Sarmad Naveed, Canada
During the American War for Independence, Thomas Jefferson penned a bill called The Act for Establishing Religious Freedom. He said that those who impose their religion and coerce people to accept it maintain false religions, and that the truth is strong enough to prevail on its own and counter falsehood.
Over ten centuries before Jefferson drafted this bill, one of the greatest movements for the establishment of religious freedom was started… by Islam.
This may be surprising to some, as it is a historical fact that, in the early days of Islam, various battles were fought by the Muslims against non-Muslims. This has led to the notion that Islam is meant to be spread by force and imposed upon others.
But what if the actual purpose of these battles was to grant people religious freedom?
You see, Arabia was quite an oppressive place. Freedoms were few and far between, especially the freedom of religion. That’s why the Muslims were so heavily and fatally persecuted.
Something had to be done, and it was – but not just for Islam. God said, ‘If Allah did not repel some men by means of others, there would surely have been destroyed cloisters and churches and synagogues and mosques wherein the name of Allah is oft commemorated.’ (22:41)
So, the Muslims were on a mission – and true Muslims have been ever since – to establish religious freedom for all.
If the primary purpose had been to convert everyone to Islam, then why would God say, ‘And if they incline towards peace, incline thou also toward it.’ (8:62)
Thus, the Holy Prophet (sa) enacted the noble mission of establishing religious freedom and became its foremost champion – setting such examples as allowing Christians to pray in his mosque.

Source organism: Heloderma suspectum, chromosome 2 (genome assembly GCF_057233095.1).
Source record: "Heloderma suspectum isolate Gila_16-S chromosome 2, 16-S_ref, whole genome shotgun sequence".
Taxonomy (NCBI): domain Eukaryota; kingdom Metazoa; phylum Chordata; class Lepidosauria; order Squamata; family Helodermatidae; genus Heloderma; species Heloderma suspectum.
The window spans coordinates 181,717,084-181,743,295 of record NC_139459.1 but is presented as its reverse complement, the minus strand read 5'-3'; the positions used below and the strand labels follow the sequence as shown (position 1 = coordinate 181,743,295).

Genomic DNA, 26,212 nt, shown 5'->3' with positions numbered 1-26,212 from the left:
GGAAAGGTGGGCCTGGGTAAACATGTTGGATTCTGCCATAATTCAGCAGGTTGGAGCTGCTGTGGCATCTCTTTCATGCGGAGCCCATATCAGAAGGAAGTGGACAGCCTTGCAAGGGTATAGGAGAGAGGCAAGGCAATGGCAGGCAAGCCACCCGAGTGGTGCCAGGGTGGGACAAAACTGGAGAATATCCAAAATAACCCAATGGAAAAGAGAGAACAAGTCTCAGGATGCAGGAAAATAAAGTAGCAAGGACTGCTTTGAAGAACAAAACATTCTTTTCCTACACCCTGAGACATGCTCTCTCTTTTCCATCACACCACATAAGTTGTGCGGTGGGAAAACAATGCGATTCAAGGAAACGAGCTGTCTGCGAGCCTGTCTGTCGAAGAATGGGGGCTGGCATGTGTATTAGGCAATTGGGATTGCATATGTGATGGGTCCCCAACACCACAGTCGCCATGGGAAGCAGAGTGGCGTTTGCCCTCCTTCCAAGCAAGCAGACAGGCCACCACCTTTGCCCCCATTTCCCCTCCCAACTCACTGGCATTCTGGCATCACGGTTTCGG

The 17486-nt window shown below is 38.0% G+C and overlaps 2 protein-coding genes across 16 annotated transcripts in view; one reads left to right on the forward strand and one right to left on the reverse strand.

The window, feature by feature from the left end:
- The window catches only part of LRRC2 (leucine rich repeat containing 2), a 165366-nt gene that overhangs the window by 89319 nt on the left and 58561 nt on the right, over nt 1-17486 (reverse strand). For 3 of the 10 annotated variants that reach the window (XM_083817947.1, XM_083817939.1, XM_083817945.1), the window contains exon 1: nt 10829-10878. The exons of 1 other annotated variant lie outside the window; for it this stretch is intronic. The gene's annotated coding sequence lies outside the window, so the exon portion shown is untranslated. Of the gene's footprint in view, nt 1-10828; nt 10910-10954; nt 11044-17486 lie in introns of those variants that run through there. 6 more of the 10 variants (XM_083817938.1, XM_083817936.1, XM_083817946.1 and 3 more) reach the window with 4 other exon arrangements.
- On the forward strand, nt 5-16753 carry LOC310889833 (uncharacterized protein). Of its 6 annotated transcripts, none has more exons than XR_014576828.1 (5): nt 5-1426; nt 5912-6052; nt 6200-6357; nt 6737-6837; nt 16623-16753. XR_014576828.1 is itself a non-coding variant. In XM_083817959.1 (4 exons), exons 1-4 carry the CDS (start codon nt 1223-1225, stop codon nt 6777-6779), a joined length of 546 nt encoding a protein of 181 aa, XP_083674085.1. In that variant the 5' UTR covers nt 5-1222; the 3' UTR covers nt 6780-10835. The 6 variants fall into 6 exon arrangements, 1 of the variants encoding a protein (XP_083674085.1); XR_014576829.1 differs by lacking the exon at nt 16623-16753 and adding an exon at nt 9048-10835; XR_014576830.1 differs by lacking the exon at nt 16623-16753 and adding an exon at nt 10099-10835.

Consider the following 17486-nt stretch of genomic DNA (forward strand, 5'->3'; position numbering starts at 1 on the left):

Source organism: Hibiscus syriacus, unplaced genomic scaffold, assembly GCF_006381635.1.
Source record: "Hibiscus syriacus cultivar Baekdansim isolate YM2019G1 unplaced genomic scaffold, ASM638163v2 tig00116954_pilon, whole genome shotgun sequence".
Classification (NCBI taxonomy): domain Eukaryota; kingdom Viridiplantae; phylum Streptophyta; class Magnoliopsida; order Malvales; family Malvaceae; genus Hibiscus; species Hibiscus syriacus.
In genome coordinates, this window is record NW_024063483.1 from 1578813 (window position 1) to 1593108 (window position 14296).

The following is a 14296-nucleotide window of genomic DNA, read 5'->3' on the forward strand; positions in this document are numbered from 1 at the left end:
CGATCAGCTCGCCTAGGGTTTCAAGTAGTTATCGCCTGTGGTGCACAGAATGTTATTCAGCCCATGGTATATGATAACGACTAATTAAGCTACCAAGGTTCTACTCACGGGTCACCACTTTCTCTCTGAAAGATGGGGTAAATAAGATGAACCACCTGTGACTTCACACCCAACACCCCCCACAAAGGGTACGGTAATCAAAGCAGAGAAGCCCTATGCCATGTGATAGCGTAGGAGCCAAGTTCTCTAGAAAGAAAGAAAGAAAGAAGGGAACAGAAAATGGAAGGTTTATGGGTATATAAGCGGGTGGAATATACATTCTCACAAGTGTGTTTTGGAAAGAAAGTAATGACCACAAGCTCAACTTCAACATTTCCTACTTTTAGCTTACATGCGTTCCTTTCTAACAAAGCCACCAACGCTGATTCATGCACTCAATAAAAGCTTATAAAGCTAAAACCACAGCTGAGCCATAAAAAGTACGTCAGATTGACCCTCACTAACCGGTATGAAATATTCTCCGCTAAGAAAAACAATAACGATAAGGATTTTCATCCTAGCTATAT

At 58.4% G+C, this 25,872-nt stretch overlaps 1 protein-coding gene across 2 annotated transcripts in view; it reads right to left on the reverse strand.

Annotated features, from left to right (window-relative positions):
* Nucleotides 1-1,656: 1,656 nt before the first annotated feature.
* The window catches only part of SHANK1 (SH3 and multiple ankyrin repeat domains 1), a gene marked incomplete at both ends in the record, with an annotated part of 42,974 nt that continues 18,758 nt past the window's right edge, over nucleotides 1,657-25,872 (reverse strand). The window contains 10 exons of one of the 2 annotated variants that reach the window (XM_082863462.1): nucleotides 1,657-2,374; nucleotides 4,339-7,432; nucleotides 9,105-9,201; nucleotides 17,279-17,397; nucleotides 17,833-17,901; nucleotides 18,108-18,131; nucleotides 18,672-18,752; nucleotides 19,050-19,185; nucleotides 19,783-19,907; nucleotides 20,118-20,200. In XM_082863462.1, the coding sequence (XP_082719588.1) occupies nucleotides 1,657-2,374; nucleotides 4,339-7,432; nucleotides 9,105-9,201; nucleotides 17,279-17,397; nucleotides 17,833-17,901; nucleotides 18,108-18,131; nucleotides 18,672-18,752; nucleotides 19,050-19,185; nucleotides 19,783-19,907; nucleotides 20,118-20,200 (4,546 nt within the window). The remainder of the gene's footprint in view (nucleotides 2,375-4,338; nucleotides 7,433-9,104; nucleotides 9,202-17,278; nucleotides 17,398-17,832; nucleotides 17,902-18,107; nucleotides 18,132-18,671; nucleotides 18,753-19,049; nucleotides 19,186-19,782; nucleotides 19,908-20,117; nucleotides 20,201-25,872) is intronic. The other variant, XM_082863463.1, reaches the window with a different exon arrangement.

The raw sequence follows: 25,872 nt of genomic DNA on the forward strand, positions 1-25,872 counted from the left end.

Yes, there were also battles, but as the Fifth Caliph and Worldwide Head of the Ahmadiyya Muslim Community, His Holiness Hazrat Mirza Masroor Ahmad (aba) explains, ‘Wherever Islam permitted the use of force, it was never to conquer lands or to compel people to accept Islam… it clearly stipulated that permission was granted in order to establish peace and security and to ensure that true freedom of religion and freedom of belief prevailed.’
Take the example of the Second Caliph of Islam, Hazrat Umar (ra). The Muslims conquered many lands during his time, including that of Jerusalem. While forming a treaty with them, Hazrat Umar (ra) assured them that the lives and property of the citizens of Jerusalem were safe, and that their churches and religious places would all remain protected.
In fact, Hazrat Umar (ra) was invited to offer his prayers in the church, but he opted instead to offer his prayers outside. He feared that if he offered his prayers in the church, the Muslims may deem it as their own holy place and eventually take it over.
So now you know, Islam champions freedom of religion – it always has. Like Thomas Jefferson said, the truth is enough for a religion to spread; and for a religion which God Himself has perfected, Muslims need not use even an iota of force or coercion.
Although there is no longer a need for physical battles today, but in light of Islamic teachings, true Muslims – such as those of the Ahmadiyya Muslim Community – are championing efforts all over the world to ensure the preservation and promotion of religious freedoms.
About the Author: Sarmad Naveed is an Imam of the Ahmadiyya Muslim Community who graduated from the Ahmadiyya Institute for Languages and Theology in Canada. He serves on the Editorial Board of The Review of Religions and coordinates the Facts from Fiction section. He has also appeared as a panelist and host of programmes on Muslim Television Ahmadiyya (MTA) such as ‘Ahmadiyyat: Roots to Branches.’